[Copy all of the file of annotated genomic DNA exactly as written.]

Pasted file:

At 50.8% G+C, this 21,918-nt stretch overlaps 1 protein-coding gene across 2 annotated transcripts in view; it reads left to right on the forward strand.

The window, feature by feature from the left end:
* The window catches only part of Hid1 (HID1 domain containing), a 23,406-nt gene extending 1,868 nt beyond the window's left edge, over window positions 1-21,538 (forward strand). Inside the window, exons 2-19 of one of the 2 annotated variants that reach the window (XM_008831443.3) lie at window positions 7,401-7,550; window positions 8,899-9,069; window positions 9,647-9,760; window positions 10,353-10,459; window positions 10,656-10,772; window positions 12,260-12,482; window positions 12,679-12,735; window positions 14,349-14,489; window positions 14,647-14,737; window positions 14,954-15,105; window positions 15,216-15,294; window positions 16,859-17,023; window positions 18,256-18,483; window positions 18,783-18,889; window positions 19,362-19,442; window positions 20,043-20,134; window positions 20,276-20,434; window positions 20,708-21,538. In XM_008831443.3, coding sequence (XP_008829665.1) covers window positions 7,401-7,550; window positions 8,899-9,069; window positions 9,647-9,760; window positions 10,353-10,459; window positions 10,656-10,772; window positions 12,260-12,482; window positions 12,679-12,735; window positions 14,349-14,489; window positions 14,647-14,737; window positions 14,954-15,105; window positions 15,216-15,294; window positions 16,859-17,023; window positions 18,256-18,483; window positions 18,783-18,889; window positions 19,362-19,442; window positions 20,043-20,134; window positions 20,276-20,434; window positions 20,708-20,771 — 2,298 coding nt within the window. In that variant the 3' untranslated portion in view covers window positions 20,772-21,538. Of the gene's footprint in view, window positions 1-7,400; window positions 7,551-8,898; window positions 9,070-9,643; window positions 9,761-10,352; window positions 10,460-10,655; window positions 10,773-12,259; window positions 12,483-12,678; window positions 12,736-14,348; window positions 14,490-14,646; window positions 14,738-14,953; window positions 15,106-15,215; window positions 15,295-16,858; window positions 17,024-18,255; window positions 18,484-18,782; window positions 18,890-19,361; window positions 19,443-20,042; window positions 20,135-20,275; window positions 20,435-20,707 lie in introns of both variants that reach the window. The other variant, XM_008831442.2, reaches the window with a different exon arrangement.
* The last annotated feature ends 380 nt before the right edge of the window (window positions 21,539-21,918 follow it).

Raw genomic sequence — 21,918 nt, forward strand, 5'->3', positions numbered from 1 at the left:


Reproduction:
At 50.8% G+C, this 21,918-nt stretch overlaps 1 protein-coding gene across 2 annotated transcripts in view; it reads left to right on the forward strand.

The window, feature by feature from the left end:
* The window catches only part of Hid1 (HID1 domain containing), a 23,406-nt gene extending 1,868 nt beyond the window's left edge, over window positions 1-21,538 (forward strand). Inside the window, exons 2-19 of one of the 2 annotated variants that reach the window (XM_008831443.3) lie at window positions 7,401-7,550; window positions 8,899-9,069; window positions 9,647-9,760; window positions 10,353-10,459; window positions 10,656-10,772; window positions 12,260-12,482; window positions 12,679-12,735; window positions 14,349-14,489; window positions 14,647-14,737; window positions 14,954-15,105; window positions 15,216-15,294; window positions 16,859-17,023; window positions 18,256-18,483; window positions 18,783-18,889; window positions 19,362-19,442; window positions 20,043-20,134; window positions 20,276-20,434; window positions 20,708-21,538. In XM_008831443.3, coding sequence (XP_008829665.1) covers window positions 7,401-7,550; window positions 8,899-9,069; window positions 9,647-9,760; window positions 10,353-10,459; window positions 10,656-10,772; window positions 12,260-12,482; window positions 12,679-12,735; window positions 14,349-14,489; window positions 14,647-14,737; window positions 14,954-15,105; window positions 15,216-15,294; window positions 16,859-17,023; window positions 18,256-18,483; window positions 18,783-18,889; window positions 19,362-19,442; window positions 20,043-20,134; window positions 20,276-20,434; window positions 20,708-20,771 — 2,298 coding nt within the window. In that variant the 3' untranslated portion in view covers window positions 20,772-21,538. Of the gene's footprint in view, window positions 1-7,400; window positions 7,551-8,898; window positions 9,070-9,643; window positions 9,761-10,352; window positions 10,460-10,655; window positions 10,773-12,259; window positions 12,483-12,678; window positions 12,736-14,348; window positions 14,490-14,646; window positions 14,738-14,953; window positions 15,106-15,215; window positions 15,295-16,858; window positions 17,024-18,255; window positions 18,484-18,782; window positions 18,890-19,361; window positions 19,443-20,042; window positions 20,135-20,275; window positions 20,435-20,707 lie in introns of both variants that reach the window. The other variant, XM_008831442.2, reaches the window with a different exon arrangement.
* The last annotated feature ends 380 nt before the right edge of the window (window positions 21,539-21,918 follow it).

Raw genomic sequence — 21,918 nt, forward strand, 5'->3', positions numbered from 1 at the left: